Let's take care of one possible misunderstanding right away. For as many of you who will respond favorably to the term "positive" (as in positive gym culture), there are just as many who will respond unfavorably. This latter group can sometimes equate positive with soft or non-demanding. This would be a mistake and would deflect attention from the intended meaning of positive, which I will clarify right now.
It's OK to get mad at your team. It's OK to penalize your players following a poor performance. It's OK to withhold praise when it isn't deserved. My mind races to the often-repeated scene where a coach, whose highly favored team has just defeated an opponent of lesser skill in a sloppy match, and the first thing out of the coach's mouth is, "Nice job. Great win!"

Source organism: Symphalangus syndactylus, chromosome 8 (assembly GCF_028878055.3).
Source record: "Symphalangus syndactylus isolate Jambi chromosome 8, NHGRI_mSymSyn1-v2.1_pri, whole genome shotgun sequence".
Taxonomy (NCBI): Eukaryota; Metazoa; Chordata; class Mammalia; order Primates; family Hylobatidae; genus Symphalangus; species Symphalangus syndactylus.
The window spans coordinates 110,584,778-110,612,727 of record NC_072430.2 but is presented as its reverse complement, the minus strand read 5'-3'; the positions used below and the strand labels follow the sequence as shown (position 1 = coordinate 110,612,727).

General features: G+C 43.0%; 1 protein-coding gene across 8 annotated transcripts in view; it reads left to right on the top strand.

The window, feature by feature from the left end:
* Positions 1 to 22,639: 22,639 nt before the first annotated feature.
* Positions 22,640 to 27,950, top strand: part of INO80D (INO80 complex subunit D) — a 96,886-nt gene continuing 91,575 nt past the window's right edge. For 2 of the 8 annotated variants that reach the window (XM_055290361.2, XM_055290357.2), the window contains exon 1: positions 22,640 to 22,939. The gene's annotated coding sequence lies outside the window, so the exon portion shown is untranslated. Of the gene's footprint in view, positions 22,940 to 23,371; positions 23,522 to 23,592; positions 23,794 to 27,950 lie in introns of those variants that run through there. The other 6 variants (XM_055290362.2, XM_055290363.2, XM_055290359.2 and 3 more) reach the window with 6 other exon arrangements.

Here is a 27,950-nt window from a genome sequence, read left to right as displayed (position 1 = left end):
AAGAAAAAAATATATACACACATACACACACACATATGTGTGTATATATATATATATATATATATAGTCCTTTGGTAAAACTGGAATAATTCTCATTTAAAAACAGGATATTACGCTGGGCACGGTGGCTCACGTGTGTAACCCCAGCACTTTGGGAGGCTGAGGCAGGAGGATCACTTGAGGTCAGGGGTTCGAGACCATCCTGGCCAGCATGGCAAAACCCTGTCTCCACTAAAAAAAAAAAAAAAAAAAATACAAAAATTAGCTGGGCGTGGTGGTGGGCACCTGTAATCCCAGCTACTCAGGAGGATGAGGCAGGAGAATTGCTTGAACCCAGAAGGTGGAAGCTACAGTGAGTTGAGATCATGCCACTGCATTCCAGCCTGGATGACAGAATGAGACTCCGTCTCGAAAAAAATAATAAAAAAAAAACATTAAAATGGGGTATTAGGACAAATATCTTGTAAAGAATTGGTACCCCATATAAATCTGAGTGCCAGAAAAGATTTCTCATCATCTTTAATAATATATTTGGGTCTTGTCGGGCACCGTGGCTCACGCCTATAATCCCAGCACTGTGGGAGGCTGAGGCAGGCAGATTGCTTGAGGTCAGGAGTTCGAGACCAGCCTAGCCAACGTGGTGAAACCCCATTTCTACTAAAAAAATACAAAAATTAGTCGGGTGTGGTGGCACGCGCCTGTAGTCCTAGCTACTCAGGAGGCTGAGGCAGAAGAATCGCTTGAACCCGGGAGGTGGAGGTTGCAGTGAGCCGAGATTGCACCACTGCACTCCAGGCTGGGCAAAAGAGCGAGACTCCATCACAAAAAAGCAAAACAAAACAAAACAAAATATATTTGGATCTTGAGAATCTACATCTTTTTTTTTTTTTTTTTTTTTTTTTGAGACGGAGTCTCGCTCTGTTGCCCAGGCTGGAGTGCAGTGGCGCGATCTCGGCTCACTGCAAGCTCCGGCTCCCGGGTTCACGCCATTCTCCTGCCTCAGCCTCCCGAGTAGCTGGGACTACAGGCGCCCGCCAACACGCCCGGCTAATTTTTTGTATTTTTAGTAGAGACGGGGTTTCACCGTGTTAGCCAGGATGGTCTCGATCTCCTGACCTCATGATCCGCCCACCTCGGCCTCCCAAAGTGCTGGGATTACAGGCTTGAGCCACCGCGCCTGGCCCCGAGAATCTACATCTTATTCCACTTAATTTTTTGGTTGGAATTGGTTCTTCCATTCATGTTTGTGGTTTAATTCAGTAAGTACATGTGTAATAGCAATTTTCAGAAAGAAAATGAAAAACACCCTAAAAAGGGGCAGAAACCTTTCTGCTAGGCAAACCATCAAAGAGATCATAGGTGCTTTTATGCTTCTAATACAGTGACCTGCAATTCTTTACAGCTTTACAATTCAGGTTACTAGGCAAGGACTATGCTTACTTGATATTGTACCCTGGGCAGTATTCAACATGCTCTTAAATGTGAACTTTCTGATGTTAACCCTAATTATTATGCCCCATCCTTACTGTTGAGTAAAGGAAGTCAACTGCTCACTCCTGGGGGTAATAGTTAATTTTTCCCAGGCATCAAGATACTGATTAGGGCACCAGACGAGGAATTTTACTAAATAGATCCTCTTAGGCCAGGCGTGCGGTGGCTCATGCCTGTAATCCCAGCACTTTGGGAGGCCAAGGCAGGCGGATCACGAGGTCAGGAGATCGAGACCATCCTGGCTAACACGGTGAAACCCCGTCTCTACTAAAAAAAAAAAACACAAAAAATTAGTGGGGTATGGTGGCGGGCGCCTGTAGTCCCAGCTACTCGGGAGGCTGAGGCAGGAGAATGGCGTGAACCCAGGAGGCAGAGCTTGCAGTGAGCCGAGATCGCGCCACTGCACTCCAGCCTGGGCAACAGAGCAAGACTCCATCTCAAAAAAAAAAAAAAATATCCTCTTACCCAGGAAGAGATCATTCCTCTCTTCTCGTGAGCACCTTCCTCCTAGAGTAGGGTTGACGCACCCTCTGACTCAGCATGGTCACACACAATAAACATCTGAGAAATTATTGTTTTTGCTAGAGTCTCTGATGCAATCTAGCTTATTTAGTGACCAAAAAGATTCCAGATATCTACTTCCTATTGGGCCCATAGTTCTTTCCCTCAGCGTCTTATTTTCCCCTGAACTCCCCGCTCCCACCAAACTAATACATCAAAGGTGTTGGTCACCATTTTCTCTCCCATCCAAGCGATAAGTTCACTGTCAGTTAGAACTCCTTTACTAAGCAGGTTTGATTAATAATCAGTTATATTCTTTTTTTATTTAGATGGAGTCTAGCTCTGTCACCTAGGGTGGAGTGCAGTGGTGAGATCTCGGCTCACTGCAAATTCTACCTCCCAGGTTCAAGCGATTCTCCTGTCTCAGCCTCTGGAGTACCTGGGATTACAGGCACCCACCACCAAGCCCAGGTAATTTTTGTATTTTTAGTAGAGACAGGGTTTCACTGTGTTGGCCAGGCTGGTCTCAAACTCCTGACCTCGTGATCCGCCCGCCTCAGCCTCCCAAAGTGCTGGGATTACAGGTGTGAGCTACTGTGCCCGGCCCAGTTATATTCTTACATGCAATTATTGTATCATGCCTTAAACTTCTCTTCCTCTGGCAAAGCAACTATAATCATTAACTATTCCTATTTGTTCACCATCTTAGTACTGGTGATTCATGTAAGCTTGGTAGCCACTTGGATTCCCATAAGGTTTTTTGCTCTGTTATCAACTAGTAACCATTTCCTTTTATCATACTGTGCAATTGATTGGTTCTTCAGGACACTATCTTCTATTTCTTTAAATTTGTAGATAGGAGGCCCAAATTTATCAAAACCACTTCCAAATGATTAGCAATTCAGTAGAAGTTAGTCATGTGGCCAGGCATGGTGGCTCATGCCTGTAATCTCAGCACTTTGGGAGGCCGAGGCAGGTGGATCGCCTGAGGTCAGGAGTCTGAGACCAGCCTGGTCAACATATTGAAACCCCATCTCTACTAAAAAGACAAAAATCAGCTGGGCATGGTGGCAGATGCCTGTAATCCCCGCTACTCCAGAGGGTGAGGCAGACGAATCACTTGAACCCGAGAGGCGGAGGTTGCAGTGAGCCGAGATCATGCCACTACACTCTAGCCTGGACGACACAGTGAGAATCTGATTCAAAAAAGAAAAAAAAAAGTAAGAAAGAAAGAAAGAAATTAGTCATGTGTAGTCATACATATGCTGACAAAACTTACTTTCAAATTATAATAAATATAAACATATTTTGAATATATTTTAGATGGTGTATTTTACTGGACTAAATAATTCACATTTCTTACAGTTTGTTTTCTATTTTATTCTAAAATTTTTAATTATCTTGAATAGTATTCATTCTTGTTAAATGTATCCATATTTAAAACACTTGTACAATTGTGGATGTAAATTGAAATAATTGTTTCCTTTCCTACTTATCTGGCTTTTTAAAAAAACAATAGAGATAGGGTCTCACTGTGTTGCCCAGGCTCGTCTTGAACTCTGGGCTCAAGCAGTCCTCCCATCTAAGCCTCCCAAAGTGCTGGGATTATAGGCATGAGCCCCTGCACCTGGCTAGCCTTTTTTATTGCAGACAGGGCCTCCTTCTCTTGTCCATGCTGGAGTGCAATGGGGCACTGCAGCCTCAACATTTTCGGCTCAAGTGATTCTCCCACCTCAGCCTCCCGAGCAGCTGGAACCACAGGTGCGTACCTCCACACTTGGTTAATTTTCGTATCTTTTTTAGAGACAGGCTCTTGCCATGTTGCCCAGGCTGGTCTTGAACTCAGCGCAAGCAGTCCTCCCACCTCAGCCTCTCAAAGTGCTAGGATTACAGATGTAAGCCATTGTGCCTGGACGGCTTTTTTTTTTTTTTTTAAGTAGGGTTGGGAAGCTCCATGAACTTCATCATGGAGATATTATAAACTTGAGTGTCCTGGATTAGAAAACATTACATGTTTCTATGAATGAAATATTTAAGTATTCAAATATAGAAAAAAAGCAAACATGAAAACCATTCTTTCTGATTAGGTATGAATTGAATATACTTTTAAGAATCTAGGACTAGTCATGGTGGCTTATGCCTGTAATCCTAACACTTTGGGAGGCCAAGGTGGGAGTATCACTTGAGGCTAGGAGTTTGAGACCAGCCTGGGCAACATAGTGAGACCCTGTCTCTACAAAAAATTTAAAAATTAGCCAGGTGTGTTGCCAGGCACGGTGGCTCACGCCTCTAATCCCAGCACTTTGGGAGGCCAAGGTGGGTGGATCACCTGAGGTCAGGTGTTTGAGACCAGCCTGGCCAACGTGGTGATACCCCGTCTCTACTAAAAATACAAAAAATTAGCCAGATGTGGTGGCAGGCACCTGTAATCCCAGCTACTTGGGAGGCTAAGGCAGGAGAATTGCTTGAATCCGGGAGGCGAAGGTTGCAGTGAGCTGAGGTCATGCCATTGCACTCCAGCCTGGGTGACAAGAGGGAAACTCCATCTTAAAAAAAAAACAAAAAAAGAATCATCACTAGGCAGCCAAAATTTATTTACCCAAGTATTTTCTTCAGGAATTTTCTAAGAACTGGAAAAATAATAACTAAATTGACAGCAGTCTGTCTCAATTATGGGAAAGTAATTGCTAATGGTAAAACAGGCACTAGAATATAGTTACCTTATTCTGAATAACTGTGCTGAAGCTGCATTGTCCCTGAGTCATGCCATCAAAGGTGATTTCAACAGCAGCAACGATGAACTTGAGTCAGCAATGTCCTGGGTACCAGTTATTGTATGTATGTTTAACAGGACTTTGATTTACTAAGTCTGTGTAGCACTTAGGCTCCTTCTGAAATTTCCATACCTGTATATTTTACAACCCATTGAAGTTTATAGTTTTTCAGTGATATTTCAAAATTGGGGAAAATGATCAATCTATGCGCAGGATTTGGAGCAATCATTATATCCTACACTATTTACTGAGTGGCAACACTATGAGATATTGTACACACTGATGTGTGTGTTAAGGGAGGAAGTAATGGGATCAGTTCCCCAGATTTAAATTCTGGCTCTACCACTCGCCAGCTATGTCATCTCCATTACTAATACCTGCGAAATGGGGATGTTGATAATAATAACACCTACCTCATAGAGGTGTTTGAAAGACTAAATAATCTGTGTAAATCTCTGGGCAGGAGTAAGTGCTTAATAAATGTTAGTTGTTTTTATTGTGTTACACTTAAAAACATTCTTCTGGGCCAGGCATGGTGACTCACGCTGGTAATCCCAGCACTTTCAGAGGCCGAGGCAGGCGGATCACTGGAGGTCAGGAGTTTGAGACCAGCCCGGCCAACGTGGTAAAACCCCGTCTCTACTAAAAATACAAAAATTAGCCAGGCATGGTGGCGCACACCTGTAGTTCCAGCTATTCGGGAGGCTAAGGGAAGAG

This is not positive coaching! It is deceptive coaching, and it doesn't belong in a gym where positive coaching is the order of the day. Positive coaching is not the absence of intense emotion. It is not the absence of the iron will of the coach. It is not the absence of significant and sometimes dramatic confrontations between player and coach. Positive coaching encourages the coach to tell the truth to players and then teach them how to listen and deal with its consequences. Tim Crothers, in his 2010 book The Man Watching, tells us how Anson Dorrance, coach of the NCAA champion University of North Carolina women's soccer team, described this from the perspective of coaching females: